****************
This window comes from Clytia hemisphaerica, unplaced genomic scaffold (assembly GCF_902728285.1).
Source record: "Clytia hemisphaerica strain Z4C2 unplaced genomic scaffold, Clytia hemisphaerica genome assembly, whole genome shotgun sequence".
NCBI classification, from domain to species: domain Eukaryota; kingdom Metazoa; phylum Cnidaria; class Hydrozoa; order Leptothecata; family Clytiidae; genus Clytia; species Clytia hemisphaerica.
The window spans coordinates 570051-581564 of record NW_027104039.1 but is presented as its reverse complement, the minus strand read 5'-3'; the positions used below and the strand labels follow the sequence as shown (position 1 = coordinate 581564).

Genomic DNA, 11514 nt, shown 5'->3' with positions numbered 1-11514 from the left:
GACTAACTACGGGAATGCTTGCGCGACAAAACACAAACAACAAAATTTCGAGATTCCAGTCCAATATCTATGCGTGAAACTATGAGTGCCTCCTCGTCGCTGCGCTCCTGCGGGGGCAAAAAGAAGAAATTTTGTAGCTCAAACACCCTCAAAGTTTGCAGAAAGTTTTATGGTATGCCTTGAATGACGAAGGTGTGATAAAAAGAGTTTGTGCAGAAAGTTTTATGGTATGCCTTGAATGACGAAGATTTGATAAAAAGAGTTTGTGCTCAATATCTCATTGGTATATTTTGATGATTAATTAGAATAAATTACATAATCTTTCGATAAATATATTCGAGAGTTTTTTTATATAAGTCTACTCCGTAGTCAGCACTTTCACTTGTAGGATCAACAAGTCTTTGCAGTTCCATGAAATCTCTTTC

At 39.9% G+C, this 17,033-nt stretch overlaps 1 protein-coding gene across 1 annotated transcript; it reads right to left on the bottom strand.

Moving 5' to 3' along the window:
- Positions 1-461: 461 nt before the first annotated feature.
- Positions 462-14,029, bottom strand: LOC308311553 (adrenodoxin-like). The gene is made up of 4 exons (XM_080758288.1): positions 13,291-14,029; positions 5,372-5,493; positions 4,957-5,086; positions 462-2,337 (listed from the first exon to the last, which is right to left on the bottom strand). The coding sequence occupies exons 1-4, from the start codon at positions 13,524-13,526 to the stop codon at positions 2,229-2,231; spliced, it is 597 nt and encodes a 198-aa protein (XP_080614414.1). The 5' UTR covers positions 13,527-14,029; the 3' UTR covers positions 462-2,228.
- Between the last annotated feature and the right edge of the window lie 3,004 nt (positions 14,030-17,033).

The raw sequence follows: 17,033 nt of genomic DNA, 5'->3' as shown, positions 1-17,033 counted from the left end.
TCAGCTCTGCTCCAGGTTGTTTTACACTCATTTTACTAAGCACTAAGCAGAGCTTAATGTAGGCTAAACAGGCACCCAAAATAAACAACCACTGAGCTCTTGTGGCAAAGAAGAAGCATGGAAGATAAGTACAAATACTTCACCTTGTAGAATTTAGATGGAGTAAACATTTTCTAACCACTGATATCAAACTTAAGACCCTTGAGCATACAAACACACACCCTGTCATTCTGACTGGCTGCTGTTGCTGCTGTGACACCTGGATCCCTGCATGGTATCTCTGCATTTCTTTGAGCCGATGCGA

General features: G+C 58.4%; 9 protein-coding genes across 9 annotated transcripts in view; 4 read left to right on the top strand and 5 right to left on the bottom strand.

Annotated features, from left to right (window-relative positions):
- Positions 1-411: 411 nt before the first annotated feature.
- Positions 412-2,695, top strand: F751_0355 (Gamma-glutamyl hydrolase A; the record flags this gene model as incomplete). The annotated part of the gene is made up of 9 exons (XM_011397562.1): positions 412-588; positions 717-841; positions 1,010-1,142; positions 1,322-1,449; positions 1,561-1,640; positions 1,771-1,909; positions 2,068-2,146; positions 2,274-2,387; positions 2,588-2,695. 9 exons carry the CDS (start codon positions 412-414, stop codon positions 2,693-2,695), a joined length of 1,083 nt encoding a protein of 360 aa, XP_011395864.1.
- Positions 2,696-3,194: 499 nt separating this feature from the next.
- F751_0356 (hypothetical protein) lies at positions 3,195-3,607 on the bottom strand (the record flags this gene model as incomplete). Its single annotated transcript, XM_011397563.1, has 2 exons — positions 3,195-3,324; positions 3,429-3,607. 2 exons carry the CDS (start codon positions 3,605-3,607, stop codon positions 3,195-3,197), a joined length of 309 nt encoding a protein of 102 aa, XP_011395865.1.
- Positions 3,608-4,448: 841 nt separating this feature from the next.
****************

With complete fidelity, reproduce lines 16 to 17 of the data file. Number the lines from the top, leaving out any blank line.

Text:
- Positions 1-411: 411 nt before the first annotated feature.
- Positions 412-2,695, top strand: F751_0355 (Gamma-glutamyl hydrolase A; the record flags this gene model as incomplete). The annotated part of the gene is made up of 9 exons (XM_011397562.1): positions 412-588; positions 717-841; positions 1,010-1,142; positions 1,322-1,449; positions 1,561-1,640; positions 1,771-1,909; positions 2,068-2,146; positions 2,274-2,387; positions 2,588-2,695. 9 exons carry the CDS (start codon positions 412-414, stop codon positions 2,693-2,695), a joined length of 1,083 nt encoding a protein of 360 aa, XP_011395864.1.